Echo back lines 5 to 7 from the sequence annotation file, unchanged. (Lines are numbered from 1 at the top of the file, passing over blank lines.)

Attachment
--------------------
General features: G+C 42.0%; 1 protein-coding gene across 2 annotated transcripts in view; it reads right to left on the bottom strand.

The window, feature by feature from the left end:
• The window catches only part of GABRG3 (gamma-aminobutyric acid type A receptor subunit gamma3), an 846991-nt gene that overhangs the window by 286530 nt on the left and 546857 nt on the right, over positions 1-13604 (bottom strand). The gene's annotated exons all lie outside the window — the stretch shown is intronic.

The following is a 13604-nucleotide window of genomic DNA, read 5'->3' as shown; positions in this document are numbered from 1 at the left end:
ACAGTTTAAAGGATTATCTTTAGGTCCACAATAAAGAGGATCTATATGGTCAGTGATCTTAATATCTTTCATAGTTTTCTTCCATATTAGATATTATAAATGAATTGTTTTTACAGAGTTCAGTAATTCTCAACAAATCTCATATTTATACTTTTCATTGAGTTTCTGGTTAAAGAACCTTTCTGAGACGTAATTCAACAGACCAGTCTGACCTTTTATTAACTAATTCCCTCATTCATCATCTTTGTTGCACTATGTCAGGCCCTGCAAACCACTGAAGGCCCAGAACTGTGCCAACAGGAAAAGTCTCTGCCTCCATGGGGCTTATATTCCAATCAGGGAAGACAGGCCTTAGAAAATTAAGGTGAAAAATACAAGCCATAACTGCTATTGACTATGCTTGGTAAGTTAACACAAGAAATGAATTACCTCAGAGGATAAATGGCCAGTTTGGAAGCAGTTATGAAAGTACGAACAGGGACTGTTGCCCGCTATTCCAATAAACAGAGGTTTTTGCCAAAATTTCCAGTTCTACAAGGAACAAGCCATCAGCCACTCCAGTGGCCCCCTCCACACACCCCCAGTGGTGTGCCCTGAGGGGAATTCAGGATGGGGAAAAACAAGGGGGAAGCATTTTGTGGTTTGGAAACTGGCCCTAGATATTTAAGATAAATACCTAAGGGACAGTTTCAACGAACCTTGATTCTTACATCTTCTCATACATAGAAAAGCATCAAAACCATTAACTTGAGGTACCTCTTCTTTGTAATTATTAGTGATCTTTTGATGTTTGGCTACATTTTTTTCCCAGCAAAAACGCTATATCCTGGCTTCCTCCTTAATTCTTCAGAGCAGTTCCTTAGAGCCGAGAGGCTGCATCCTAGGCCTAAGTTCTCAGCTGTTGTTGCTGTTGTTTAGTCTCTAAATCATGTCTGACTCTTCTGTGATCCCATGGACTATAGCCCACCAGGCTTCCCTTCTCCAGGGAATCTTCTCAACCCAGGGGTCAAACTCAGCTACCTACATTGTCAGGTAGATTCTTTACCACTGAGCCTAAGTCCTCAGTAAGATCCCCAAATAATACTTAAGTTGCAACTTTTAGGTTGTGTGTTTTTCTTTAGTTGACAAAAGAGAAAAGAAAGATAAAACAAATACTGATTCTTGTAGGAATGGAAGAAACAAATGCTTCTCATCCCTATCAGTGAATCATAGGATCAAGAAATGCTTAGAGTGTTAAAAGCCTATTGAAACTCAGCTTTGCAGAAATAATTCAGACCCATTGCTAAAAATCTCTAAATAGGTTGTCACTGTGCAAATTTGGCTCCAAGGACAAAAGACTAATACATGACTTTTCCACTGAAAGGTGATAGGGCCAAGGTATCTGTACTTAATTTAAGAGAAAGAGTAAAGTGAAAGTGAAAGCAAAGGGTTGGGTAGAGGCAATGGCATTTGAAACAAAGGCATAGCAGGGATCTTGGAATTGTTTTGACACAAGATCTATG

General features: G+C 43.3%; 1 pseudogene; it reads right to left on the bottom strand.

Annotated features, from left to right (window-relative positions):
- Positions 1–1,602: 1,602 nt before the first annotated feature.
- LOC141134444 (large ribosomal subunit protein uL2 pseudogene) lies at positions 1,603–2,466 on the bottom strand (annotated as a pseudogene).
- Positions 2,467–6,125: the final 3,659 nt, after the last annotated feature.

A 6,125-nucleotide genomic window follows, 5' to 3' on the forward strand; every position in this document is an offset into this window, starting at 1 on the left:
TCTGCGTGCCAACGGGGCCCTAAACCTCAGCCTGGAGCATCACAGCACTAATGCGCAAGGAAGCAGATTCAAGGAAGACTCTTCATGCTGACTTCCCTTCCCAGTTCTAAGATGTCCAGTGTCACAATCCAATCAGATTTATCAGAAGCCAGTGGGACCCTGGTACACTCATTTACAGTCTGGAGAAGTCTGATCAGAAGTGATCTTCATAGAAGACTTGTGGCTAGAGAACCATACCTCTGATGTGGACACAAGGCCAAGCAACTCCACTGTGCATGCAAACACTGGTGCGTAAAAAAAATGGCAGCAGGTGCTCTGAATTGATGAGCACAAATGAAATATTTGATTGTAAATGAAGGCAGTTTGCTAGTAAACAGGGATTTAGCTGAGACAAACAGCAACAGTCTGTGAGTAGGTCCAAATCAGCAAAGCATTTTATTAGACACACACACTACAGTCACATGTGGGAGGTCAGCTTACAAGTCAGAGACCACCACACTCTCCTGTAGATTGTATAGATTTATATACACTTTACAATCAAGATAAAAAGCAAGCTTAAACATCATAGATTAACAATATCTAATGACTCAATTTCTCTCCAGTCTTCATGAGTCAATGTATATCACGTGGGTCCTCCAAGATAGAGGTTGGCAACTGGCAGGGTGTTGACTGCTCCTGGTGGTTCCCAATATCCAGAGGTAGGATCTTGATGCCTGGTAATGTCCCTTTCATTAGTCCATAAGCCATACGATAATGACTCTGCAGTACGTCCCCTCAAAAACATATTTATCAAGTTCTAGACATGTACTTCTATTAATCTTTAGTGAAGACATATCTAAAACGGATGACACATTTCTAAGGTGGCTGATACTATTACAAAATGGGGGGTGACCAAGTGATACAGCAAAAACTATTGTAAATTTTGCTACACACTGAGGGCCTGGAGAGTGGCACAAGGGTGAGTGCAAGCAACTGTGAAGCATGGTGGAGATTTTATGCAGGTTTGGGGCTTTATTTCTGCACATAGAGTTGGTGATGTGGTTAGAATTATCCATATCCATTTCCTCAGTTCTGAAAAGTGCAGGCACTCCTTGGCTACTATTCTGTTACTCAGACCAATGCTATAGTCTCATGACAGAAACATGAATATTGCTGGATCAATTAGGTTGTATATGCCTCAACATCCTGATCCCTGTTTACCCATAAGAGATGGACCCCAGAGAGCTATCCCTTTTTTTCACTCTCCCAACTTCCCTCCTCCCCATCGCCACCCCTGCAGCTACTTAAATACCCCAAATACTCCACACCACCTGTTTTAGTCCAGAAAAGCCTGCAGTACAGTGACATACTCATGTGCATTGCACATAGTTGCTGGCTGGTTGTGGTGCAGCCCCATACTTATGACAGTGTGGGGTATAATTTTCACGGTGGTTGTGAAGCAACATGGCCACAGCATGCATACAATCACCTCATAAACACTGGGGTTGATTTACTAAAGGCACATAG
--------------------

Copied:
ACAGTTTAAAGGATTATCTTTAGGTCCACAATAAAGAGGATCTATATGGTCAGTGATCTTAATATCTTTCATAGTTTTCTTCCATATTAGATATTATAAATGAATTGTTTTTACAGAGTTCAGTAATTCTCAACAAATCTCATATTTATACTTTTCATTGAGTTTCTGGTTAAAGAACCTTTCTGAGACGTAATTCAACAGACCAGTCTGACCTTTTATTAACTAATTCCCTCATTCATCATCTTTGTTGCACTATGTCAGGCCCTGCAAACCACTGAAGGCCCAGAACTGTGCCAACAGGAAAAGTCTCTGCCTCCATGGGGCTTATATTCCAATCAGGGAAGACAGGCCTTAGAAAATTAAGGTGAAAAATACAAGCCATAACTGCTATTGACTATGCTTGGTAAGTTAACACAAGAAATGAATTACCTCAGAGGATAAATGGCCAGTTTGGAAGCAGTTATGAAAGTACGAACAGGGACTGTTGCCCGCTATTCCAATAAACAGAGGTTTTTGCCAAAATTTCCAGTTCTACAAGGAACAAGCCATCAGCCACTCCAGTGGCCCCCTCCACACACCCCCAGTGGTGTGCCCTGAGGGGAATTCAGGATGGGGAAAAACAAGGGGGAAGCATTTTGTGGTTTGGAAACTGGCCCTAGATATTTAAGATAAATACCTAAGGGACAGTTTCAACGAACCTTGATTCTTACATCTTCTCATACATAGAAAAGCATCAAAACCATTAACTTGAGGTACCTCTTCTTTGTAATTATTAGTGATCTTTTGATGTTTGGCTACATTTTTTTCCCAGCAAAAACGCTATATCCTGGCTTCCTCCTTAATTCTTCAGAGCAGTTCCTTAGAGCCGAGAGGCTGCATCCTAGGCCTAAGTTCTCAGCTGTTGTTGCTGTTGTTTAGTCTCTAAATCATGTCTGACTCTTCTGTGATCCCATGGACTATAGCCCACCAGGCTTCCCTTCTCCAGGGAATCTTCTCAACCCAGGGGTCAAACTCAGCTACCTACATTGTCAGGTAGATTCTTTACCACTGAGCCTAAGTCCTCAGTAAGATCCCCAAATAATACTTAAGTTGCAACTTTTAGGTTGTGTGTTTTTCTTTAGTTGACAAAAGAGAAAAGAAAGATAAAACAAATACTGATTCTTGTAGGAATGGAAGAAACAAATGCTTCTCATCCCTATCAGTGAATCATAGGATCAAGAAATGCTTAGAGTGTTAAAAGCCTATTGAAACTCAGCTTTGCAGAAATAATTCAGACCCATTGCTAAAAATCTCTAAATAGGTTGTCACTGTGCAAATTTGGCTCCAAGGACAAAAGACTAATACATGACTTTTCCACTGAAAGGTGATAGGGCCAAGGTATCTGTACTTAATTTAAGAGAAAGAGTAAAGTGAAAGTGAAAGCAAAGGGTTGGGTAGAGGCAATGGCATTTGAAACAAAGGCATAGCAGGGATCTTGGAATTGTTTTGACACAAGATCTATG

General features: G+C 43.3%; 1 pseudogene; it reads right to left on the bottom strand.

Annotated features, from left to right (window-relative positions):